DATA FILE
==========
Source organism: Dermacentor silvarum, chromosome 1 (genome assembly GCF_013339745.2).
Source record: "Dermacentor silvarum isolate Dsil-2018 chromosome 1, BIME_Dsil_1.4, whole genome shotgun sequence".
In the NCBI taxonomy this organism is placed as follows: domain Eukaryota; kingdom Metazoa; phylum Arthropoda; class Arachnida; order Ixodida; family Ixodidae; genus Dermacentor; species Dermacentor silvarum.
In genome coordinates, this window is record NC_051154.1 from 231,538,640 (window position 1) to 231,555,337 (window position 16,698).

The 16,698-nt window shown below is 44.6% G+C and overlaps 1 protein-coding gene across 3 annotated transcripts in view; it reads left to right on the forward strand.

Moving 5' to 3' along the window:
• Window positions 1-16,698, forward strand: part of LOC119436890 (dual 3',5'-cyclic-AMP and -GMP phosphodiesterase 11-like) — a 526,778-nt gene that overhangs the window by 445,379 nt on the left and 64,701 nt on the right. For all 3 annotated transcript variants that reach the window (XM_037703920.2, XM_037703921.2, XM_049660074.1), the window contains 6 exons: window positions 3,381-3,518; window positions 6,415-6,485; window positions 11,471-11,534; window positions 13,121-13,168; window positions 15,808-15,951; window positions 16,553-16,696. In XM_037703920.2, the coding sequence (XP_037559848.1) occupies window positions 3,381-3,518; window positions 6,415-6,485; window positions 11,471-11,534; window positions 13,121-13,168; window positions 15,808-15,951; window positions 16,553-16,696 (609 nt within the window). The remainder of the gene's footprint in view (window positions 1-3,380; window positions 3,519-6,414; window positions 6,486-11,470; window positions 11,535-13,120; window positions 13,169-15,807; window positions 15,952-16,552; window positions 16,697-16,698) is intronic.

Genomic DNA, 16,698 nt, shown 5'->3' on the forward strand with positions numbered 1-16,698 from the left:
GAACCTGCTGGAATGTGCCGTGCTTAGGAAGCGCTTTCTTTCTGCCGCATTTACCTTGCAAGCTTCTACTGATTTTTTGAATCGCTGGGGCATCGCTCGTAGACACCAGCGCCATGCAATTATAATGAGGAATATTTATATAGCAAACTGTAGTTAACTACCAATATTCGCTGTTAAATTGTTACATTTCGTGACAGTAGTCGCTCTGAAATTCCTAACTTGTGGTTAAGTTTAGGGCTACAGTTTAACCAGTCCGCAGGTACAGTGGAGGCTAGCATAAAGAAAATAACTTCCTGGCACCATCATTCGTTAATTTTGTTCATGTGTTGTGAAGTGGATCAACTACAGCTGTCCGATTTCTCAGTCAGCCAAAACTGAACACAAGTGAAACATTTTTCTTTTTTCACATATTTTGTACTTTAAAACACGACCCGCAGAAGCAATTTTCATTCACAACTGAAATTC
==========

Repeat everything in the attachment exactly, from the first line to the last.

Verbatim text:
Source organism: Dermacentor silvarum, chromosome 1 (genome assembly GCF_013339745.2).
Source record: "Dermacentor silvarum isolate Dsil-2018 chromosome 1, BIME_Dsil_1.4, whole genome shotgun sequence".
In the NCBI taxonomy this organism is placed as follows: domain Eukaryota; kingdom Metazoa; phylum Arthropoda; class Arachnida; order Ixodida; family Ixodidae; genus Dermacentor; species Dermacentor silvarum.
In genome coordinates, this window is record NC_051154.1 from 231,538,640 (window position 1) to 231,555,337 (window position 16,698).

The 16,698-nt window shown below is 44.6% G+C and overlaps 1 protein-coding gene across 3 annotated transcripts in view; it reads left to right on the forward strand.

Moving 5' to 3' along the window:
• Window positions 1-16,698, forward strand: part of LOC119436890 (dual 3',5'-cyclic-AMP and -GMP phosphodiesterase 11-like) — a 526,778-nt gene that overhangs the window by 445,379 nt on the left and 64,701 nt on the right. For all 3 annotated transcript variants that reach the window (XM_037703920.2, XM_037703921.2, XM_049660074.1), the window contains 6 exons: window positions 3,381-3,518; window positions 6,415-6,485; window positions 11,471-11,534; window positions 13,121-13,168; window positions 15,808-15,951; window positions 16,553-16,696. In XM_037703920.2, the coding sequence (XP_037559848.1) occupies window positions 3,381-3,518; window positions 6,415-6,485; window positions 11,471-11,534; window positions 13,121-13,168; window positions 15,808-15,951; window positions 16,553-16,696 (609 nt within the window). The remainder of the gene's footprint in view (window positions 1-3,380; window positions 3,519-6,414; window positions 6,486-11,470; window positions 11,535-13,120; window positions 13,169-15,807; window positions 15,952-16,552; window positions 16,697-16,698) is intronic.

Genomic DNA, 16,698 nt, shown 5'->3' on the forward strand with positions numbered 1-16,698 from the left:
GAACCTGCTGGAATGTGCCGTGCTTAGGAAGCGCTTTCTTTCTGCCGCATTTACCTTGCAAGCTTCTACTGATTTTTTGAATCGCTGGGGCATCGCTCGTAGACACCAGCGCCATGCAATTATAATGAGGAATATTTATATAGCAAACTGTAGTTAACTACCAATATTCGCTGTTAAATTGTTACATTTCGTGACAGTAGTCGCTCTGAAATTCCTAACTTGTGGTTAAGTTTAGGGCTACAGTTTAACCAGTCCGCAGGTACAGTGGAGGCTAGCATAAAGAAAATAACTTCCTGGCACCATCATTCGTTAATTTTGTTCATGTGTTGTGAAGTGGATCAACTACAGCTGTCCGATTTCTCAGTCAGCCAAAACTGAACACAAGTGAAACATTTTTCTTTTTTCACATATTTTGTACTTTAAAACACGACCCGCAGAAGCAATTTTCATTCACAACTGAAATTC